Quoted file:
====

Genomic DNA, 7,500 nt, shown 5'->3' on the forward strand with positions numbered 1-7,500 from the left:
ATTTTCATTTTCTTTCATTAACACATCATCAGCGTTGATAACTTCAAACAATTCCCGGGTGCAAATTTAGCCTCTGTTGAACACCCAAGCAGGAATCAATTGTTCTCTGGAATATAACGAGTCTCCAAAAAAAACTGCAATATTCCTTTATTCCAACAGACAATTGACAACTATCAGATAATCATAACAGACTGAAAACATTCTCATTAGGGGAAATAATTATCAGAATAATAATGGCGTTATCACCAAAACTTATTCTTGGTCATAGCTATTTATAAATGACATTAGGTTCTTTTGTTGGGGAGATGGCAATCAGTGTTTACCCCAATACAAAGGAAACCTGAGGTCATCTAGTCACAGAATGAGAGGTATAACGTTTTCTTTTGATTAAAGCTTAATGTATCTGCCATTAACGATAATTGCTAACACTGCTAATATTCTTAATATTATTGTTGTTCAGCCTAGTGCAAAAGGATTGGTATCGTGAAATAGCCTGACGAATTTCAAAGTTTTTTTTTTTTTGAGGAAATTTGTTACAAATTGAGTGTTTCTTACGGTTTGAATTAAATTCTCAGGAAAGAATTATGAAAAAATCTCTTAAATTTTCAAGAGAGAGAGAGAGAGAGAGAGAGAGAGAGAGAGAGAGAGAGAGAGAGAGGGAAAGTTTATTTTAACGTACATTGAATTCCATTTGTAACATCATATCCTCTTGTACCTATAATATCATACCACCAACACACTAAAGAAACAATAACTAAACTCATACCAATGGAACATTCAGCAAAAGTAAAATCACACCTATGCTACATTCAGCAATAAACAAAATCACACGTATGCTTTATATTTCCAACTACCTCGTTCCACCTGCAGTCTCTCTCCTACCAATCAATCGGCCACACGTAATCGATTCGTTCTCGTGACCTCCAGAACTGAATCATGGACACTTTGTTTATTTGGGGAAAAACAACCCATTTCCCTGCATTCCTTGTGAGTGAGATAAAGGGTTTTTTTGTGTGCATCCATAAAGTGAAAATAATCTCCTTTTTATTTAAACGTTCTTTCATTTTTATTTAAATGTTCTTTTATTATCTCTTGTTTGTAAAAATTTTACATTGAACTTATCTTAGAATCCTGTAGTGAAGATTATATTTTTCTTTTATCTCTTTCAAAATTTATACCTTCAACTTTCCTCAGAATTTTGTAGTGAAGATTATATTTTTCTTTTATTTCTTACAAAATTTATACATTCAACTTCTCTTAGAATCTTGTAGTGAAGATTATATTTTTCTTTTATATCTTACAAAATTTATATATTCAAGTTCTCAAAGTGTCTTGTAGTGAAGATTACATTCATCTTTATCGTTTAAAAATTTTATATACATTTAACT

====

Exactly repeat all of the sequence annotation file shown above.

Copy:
Genomic DNA, 7,500 nt, shown 5'->3' on the forward strand with positions numbered 1-7,500 from the left:
ATTTTCATTTTCTTTCATTAACACATCATCAGCGTTGATAACTTCAAACAATTCCCGGGTGCAAATTTAGCCTCTGTTGAACACCCAAGCAGGAATCAATTGTTCTCTGGAATATAACGAGTCTCCAAAAAAAACTGCAATATTCCTTTATTCCAACAGACAATTGACAACTATCAGATAATCATAACAGACTGAAAACATTCTCATTAGGGGAAATAATTATCAGAATAATAATGGCGTTATCACCAAAACTTATTCTTGGTCATAGCTATTTATAAATGACATTAGGTTCTTTTGTTGGGGAGATGGCAATCAGTGTTTACCCCAATACAAAGGAAACCTGAGGTCATCTAGTCACAGAATGAGAGGTATAACGTTTTCTTTTGATTAAAGCTTAATGTATCTGCCATTAACGATAATTGCTAACACTGCTAATATTCTTAATATTATTGTTGTTCAGCCTAGTGCAAAAGGATTGGTATCGTGAAATAGCCTGACGAATTTCAAAGTTTTTTTTTTTTTGAGGAAATTTGTTACAAATTGAGTGTTTCTTACGGTTTGAATTAAATTCTCAGGAAAGAATTATGAAAAAATCTCTTAAATTTTCAAGAGAGAGAGAGAGAGAGAGAGAGAGAGAGAGAGAGAGAGAGAGAGAGAGGGAAAGTTTATTTTAACGTACATTGAATTCCATTTGTAACATCATATCCTCTTGTACCTATAATATCATACCACCAACACACTAAAGAAACAATAACTAAACTCATACCAATGGAACATTCAGCAAAAGTAAAATCACACCTATGCTACATTCAGCAATAAACAAAATCACACGTATGCTTTATATTTCCAACTACCTCGTTCCACCTGCAGTCTCTCTCCTACCAATCAATCGGCCACACGTAATCGATTCGTTCTCGTGACCTCCAGAACTGAATCATGGACACTTTGTTTATTTGGGGAAAAACAACCCATTTCCCTGCATTCCTTGTGAGTGAGATAAAGGGTTTTTTTGTGTGCATCCATAAAGTGAAAATAATCTCCTTTTTATTTAAACGTTCTTTCATTTTTATTTAAATGTTCTTTTATTATCTCTTGTTTGTAAAAATTTTACATTGAACTTATCTTAGAATCCTGTAGTGAAGATTATATTTTTCTTTTATCTCTTTCAAAATTTATACCTTCAACTTTCCTCAGAATTTTGTAGTGAAGATTATATTTTTCTTTTATTTCTTACAAAATTTATACATTCAACTTCTCTTAGAATCTTGTAGTGAAGATTATATTTTTCTTTTATATCTTACAAAATTTATATATTCAAGTTCTCAAAGTGTCTTGTAGTGAAGATTACATTCATCTTTATCGTTTAAAAATTTTATATACATTTAACT